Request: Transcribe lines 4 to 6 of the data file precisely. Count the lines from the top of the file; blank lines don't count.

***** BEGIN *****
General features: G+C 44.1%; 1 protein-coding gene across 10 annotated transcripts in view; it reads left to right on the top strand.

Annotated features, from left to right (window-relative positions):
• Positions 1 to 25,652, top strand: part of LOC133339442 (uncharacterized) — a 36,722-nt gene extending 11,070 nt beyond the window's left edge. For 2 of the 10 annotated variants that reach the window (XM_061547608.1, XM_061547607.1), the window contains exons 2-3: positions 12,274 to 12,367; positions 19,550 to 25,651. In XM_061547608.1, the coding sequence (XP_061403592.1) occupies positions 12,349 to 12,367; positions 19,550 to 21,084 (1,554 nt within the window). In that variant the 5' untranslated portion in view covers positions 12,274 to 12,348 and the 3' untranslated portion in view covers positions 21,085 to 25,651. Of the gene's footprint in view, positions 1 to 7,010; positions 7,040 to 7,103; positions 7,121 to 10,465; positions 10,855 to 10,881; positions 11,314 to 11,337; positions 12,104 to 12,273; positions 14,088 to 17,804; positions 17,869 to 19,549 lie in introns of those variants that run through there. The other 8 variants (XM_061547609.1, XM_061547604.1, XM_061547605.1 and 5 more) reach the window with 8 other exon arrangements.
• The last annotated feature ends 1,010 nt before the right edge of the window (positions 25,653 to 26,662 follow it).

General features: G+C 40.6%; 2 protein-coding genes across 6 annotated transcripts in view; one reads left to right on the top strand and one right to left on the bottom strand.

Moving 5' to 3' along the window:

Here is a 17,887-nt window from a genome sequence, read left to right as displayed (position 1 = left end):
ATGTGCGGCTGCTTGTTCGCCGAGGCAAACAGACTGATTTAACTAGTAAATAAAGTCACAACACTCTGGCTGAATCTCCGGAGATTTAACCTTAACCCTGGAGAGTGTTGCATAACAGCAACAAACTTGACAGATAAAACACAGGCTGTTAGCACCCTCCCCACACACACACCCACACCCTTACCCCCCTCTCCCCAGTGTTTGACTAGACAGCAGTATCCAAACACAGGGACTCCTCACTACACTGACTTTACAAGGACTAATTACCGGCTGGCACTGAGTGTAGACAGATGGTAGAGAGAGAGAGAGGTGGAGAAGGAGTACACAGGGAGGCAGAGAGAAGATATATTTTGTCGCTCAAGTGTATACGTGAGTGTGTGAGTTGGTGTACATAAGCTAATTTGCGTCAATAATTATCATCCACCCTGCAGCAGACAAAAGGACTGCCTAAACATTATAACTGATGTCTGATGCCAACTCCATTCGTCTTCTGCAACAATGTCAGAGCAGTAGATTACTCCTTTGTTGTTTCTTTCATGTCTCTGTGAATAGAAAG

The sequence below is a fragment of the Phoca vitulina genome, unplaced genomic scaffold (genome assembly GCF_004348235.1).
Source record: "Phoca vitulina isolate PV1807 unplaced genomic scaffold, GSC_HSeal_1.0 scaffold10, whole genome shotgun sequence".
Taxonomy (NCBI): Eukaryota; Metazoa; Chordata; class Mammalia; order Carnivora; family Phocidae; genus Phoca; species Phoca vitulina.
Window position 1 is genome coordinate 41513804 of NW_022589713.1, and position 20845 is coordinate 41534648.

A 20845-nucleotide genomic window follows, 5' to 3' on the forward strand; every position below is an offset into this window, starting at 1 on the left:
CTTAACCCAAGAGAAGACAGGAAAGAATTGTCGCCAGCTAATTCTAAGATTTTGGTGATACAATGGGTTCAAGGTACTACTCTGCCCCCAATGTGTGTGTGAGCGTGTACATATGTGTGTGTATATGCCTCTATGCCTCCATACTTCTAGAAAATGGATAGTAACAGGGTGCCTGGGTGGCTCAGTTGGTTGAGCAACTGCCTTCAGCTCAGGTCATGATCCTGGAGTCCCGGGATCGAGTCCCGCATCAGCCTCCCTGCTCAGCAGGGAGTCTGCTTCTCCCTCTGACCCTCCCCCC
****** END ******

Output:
• The last annotated feature ends 1,010 nt before the right edge of the window (positions 25,653 to 26,662 follow it).

General features: G+C 40.6%; 2 protein-coding genes across 6 annotated transcripts in view; one reads left to right on the top strand and one right to left on the bottom strand.

Moving 5' to 3' along the window: